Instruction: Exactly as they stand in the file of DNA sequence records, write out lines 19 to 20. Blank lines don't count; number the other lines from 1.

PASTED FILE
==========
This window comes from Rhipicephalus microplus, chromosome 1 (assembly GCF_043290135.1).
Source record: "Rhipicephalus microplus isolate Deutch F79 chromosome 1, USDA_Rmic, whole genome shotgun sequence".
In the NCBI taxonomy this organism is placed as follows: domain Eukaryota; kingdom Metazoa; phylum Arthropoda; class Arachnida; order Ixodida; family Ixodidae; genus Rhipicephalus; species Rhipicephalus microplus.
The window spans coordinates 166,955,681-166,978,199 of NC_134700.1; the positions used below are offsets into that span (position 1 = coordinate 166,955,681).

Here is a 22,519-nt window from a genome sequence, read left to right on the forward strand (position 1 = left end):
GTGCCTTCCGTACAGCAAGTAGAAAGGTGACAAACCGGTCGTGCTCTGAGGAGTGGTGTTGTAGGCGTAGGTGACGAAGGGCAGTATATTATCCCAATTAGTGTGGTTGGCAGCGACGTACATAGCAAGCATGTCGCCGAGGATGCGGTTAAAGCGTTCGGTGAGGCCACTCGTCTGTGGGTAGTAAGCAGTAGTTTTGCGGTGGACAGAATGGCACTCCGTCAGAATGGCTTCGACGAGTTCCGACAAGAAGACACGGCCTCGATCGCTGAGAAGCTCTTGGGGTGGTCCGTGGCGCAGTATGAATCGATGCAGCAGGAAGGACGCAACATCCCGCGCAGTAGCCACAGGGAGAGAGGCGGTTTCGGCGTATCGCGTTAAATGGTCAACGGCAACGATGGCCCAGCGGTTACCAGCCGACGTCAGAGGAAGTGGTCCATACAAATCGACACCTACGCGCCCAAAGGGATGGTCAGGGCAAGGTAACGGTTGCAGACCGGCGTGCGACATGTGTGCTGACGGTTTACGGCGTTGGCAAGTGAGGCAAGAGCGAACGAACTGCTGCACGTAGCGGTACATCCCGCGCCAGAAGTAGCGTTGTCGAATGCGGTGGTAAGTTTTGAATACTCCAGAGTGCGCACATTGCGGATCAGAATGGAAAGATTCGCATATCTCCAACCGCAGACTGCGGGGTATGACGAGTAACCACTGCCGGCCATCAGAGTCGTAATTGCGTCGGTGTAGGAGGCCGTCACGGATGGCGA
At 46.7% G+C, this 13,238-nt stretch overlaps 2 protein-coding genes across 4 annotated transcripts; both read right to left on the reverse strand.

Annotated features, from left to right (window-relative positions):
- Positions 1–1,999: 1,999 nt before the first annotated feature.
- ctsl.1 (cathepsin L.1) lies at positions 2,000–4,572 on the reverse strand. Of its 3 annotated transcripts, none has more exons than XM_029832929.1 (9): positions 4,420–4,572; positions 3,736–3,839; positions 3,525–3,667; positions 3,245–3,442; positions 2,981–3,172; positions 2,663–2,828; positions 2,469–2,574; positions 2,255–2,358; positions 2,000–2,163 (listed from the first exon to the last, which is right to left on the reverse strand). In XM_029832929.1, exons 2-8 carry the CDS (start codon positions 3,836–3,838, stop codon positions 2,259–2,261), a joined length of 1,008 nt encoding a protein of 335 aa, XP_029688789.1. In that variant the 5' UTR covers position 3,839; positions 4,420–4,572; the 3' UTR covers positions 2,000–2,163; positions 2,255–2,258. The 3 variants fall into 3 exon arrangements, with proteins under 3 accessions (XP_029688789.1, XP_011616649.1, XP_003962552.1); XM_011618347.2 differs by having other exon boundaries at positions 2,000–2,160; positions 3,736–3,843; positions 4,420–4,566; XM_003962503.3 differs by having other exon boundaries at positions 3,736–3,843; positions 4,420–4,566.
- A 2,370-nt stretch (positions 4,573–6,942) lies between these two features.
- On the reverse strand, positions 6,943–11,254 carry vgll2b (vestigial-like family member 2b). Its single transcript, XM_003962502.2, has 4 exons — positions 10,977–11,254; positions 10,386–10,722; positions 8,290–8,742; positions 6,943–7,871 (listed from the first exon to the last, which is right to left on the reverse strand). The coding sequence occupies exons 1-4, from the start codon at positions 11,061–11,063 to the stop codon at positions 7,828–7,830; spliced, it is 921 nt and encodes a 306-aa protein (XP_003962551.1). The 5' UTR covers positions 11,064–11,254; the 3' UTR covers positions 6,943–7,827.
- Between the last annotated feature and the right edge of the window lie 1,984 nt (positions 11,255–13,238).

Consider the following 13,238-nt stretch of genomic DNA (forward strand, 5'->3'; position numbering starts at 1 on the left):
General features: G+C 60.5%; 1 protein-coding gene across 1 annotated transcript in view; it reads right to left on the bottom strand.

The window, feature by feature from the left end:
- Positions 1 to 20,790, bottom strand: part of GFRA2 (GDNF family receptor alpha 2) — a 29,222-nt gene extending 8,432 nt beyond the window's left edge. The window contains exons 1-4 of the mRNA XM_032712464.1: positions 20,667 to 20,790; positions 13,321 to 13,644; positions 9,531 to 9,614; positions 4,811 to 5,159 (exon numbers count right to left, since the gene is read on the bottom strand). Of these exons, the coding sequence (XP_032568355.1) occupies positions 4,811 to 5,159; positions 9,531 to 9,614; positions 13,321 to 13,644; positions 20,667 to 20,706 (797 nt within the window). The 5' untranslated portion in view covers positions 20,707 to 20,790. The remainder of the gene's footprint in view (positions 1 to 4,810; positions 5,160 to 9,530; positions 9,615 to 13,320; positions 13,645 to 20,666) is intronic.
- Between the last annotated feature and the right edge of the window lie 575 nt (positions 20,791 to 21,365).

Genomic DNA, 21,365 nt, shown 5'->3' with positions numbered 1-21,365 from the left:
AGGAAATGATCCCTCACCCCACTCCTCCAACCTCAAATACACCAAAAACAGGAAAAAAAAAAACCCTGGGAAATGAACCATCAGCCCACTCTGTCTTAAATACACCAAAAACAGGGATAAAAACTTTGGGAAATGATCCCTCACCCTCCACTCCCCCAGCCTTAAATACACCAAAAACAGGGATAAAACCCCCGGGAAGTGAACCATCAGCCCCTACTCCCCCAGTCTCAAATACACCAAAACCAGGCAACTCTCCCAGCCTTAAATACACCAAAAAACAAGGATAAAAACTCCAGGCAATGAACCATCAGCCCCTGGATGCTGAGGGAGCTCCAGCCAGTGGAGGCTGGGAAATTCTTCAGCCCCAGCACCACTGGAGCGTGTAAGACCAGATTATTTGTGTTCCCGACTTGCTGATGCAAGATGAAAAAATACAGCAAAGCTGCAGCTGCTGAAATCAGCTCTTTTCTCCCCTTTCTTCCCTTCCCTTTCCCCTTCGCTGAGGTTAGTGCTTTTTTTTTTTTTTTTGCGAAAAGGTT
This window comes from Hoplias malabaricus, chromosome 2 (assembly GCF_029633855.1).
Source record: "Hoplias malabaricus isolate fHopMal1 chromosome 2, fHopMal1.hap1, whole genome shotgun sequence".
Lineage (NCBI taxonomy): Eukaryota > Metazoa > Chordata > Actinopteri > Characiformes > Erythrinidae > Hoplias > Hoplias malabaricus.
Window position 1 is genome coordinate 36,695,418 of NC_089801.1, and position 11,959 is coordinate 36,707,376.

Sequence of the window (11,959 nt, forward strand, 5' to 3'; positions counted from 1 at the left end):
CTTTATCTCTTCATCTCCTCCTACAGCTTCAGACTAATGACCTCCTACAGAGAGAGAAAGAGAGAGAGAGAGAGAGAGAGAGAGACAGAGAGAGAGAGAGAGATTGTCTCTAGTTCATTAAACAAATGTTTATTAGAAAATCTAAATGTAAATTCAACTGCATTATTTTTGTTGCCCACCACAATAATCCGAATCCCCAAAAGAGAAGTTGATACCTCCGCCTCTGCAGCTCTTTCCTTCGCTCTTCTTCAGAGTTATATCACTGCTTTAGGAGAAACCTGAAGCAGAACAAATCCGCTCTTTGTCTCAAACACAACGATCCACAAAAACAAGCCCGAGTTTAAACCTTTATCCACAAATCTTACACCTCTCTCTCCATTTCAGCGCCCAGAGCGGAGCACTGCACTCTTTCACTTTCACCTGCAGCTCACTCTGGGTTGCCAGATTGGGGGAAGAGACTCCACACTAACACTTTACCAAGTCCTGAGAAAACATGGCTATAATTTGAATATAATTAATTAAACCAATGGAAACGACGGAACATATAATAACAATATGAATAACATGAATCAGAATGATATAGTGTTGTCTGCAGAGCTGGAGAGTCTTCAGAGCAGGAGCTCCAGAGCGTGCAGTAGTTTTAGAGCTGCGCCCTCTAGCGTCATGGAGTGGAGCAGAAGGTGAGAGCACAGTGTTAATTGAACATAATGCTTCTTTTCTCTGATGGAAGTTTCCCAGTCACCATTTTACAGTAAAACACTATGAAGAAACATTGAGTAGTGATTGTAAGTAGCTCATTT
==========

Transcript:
Genomic DNA, 21,365 nt, shown 5'->3' with positions numbered 1-21,365 from the left:
AGGAAATGATCCCTCACCCCACTCCTCCAACCTCAAATACACCAAAAACAGGAAAAAAAAAAACCCTGGGAAATGAACCATCAGCCCACTCTGTCTTAAATACACCAAAAACAGGGATAAAAACTTTGGGAAATGATCCCTCACCCTCCACTCCCCCAGCCTTAAATACACCAAAAACAGGGATAAAACCCCCGGGAAGTGAACCATCAGCCCCTACTCCCCCAGTCTCAAATACACCAAAACCAGGCAACTCTCCCAGCCTTAAATACACCAAAAAACAAGGATAAAAACTCCAGGCAATGAACCATCAGCCCCTGGATGCTGAGGGAGCTCCAGCCAGTGGAGGCTGGGAAATTCTTCAGCCCCAGCACCACTGGAGCGTGTAAGACCAGATTATTTGTGTTCCCGACTTGCTGATGCAAGATGAAAAAATACAGCAAAGCTGCAGCTGCTGAAATCAGCTCTTTTCTCCCCTTTCTTCCCTTCCCTTTCCCCTTCGCTGAGGTTAGTGCTTTTTTTTTTTTTTTTGCGAAAAGGTT